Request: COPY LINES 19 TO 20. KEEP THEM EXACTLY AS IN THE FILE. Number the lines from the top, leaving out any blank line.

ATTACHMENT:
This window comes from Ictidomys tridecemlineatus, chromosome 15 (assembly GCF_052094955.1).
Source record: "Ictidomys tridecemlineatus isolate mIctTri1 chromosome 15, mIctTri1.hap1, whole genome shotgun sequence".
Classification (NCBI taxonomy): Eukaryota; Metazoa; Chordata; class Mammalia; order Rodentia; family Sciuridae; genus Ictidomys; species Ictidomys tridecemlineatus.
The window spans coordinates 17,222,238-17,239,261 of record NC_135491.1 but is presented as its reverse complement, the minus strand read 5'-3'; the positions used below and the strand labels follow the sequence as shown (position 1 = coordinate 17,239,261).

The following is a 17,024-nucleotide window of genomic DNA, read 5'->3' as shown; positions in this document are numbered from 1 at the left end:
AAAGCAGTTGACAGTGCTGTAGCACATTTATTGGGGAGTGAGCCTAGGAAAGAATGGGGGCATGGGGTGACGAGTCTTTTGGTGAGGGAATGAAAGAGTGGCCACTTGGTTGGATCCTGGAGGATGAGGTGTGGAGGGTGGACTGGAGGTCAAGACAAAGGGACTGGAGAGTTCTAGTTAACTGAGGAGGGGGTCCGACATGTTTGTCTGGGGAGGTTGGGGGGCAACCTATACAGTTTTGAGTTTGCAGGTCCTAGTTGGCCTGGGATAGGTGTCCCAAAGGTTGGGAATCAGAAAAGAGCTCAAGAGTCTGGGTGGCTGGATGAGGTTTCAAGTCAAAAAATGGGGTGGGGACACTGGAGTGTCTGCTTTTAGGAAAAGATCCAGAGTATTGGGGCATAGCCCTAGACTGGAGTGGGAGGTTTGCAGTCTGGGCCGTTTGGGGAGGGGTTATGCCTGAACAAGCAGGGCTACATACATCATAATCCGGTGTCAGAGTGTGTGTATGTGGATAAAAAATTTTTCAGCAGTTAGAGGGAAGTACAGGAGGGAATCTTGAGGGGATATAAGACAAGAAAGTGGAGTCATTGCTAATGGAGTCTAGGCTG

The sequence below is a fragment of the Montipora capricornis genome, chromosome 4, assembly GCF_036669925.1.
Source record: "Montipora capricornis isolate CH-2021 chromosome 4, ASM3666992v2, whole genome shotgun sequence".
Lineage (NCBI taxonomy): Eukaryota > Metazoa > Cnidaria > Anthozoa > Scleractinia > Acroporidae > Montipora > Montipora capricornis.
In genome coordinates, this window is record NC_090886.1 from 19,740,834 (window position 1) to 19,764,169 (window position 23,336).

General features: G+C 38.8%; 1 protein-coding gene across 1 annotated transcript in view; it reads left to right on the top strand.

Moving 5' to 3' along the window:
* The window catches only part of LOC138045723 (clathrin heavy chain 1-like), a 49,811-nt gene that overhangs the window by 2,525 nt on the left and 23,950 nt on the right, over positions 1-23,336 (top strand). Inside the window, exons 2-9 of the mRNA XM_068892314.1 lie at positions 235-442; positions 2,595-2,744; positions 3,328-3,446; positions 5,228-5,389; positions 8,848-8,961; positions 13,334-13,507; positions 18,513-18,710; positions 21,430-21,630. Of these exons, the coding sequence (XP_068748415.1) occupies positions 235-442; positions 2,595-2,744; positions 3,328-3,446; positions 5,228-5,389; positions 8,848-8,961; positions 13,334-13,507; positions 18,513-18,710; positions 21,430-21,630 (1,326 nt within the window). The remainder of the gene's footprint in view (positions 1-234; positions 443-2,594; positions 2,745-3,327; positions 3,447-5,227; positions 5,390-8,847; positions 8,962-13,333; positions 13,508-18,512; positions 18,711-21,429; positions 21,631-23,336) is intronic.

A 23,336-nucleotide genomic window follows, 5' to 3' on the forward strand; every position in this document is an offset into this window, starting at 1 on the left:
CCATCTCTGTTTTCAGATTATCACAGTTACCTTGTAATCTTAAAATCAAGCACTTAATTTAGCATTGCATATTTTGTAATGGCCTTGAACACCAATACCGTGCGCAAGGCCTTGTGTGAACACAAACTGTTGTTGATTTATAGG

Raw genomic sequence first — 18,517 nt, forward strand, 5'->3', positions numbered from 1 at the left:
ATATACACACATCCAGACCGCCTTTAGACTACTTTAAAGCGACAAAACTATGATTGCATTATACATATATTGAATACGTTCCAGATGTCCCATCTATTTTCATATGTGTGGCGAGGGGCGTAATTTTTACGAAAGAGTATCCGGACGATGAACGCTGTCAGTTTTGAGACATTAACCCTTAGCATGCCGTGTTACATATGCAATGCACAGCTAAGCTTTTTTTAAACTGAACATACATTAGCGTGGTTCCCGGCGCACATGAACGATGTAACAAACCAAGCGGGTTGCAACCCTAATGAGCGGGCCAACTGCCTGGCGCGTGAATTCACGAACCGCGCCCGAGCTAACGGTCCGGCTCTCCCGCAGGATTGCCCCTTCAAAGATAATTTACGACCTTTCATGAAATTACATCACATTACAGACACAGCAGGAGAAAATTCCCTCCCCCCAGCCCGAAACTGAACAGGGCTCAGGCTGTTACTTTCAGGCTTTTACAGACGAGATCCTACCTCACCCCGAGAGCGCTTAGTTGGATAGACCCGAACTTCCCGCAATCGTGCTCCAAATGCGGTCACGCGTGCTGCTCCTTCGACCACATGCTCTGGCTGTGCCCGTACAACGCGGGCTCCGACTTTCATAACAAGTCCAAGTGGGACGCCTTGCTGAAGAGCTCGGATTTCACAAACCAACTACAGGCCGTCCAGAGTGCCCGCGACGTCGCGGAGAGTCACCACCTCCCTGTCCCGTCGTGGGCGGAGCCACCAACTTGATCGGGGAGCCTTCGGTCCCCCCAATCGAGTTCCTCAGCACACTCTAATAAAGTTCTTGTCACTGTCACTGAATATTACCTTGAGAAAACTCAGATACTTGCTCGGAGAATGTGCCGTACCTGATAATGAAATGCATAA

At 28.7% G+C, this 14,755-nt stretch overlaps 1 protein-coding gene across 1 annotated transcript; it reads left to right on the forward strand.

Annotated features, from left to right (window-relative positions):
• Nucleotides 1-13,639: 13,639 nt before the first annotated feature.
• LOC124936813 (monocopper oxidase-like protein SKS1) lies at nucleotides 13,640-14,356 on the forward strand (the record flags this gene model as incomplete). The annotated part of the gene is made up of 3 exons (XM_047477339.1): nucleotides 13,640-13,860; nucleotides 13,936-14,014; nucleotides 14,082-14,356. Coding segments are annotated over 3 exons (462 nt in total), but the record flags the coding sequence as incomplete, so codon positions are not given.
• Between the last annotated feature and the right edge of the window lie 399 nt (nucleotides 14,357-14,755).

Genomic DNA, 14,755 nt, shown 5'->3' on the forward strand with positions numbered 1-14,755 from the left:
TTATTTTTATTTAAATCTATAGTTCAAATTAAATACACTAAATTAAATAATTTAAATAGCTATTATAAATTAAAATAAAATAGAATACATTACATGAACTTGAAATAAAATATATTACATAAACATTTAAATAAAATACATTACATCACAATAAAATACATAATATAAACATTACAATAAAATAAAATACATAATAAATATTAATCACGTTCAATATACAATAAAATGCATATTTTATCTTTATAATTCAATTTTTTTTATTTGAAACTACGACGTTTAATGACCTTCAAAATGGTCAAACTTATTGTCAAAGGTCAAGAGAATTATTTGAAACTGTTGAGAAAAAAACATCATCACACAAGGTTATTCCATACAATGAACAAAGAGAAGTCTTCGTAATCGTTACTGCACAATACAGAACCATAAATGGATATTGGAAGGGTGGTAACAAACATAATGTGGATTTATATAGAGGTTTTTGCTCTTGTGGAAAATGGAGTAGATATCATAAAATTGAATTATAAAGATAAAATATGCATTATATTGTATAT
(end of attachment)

Annotated features, from left to right (window-relative positions):
• Nucleotides 1-13,639: 13,639 nt before the first annotated feature.